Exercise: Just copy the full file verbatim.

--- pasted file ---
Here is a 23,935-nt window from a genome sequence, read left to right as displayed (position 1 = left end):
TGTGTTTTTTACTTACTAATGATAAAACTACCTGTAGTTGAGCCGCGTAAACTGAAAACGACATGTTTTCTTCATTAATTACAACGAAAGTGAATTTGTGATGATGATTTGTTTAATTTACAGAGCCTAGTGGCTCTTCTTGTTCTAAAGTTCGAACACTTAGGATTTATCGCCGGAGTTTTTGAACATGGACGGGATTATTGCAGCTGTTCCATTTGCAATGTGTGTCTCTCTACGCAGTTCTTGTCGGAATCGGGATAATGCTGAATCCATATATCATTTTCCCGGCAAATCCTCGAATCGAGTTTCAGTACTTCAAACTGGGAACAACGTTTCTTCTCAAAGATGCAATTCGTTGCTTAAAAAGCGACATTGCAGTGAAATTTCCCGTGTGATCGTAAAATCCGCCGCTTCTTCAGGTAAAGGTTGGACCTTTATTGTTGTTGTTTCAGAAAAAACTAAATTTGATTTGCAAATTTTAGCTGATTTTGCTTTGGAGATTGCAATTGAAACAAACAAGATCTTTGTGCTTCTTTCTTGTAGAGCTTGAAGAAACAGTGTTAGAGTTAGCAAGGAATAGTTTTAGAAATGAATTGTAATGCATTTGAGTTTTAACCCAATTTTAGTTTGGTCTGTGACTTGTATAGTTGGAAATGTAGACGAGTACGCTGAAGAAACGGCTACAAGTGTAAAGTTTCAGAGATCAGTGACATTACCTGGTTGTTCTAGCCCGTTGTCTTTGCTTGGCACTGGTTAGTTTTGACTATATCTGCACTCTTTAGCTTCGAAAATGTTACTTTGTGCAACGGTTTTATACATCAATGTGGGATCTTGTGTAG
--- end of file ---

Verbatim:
Here is a 23,935-nt window from a genome sequence, read left to right as displayed (position 1 = left end):
TGTGTTTTTTACTTACTAATGATAAAACTACCTGTAGTTGAGCCGCGTAAACTGAAAACGACATGTTTTCTTCATTAATTACAACGAAAGTGAATTTGTGATGATGATTTGTTTAATTTACAGAGCCTAGTGGCTCTTCTTGTTCTAAAGTTCGAACACTTAGGATTTATCGCCGGAGTTTTTGAACATGGACGGGATTATTGCAGCTGTTCCATTTGCAATGTGTGTCTCTCTACGCAGTTCTTGTCGGAATCGGGATAATGCTGAATCCATATATCATTTTCCCGGCAAATCCTCGAATCGAGTTTCAGTACTTCAAACTGGGAACAACGTTTCTTCTCAAAGATGCAATTCGTTGCTTAAAAAGCGACATTGCAGTGAAATTTCCCGTGTGATCGTAAAATCCGCCGCTTCTTCAGGTAAAGGTTGGACCTTTATTGTTGTTGTTTCAGAAAAAACTAAATTTGATTTGCAAATTTTAGCTGATTTTGCTTTGGAGATTGCAATTGAAACAAACAAGATCTTTGTGCTTCTTTCTTGTAGAGCTTGAAGAAACAGTGTTAGAGTTAGCAAGGAATAGTTTTAGAAATGAATTGTAATGCATTTGAGTTTTAACCCAATTTTAGTTTGGTCTGTGACTTGTATAGTTGGAAATGTAGACGAGTACGCTGAAGAAACGGCTACAAGTGTAAAGTTTCAGAGATCAGTGACATTACCTGGTTGTTCTAGCCCGTTGTCTTTGCTTGGCACTGGTTAGTTTTGACTATATCTGCACTCTTTAGCTTCGAAAATGTTACTTTGTGCAACGGTTTTATACATCAATGTGGGATCTTGTGTAG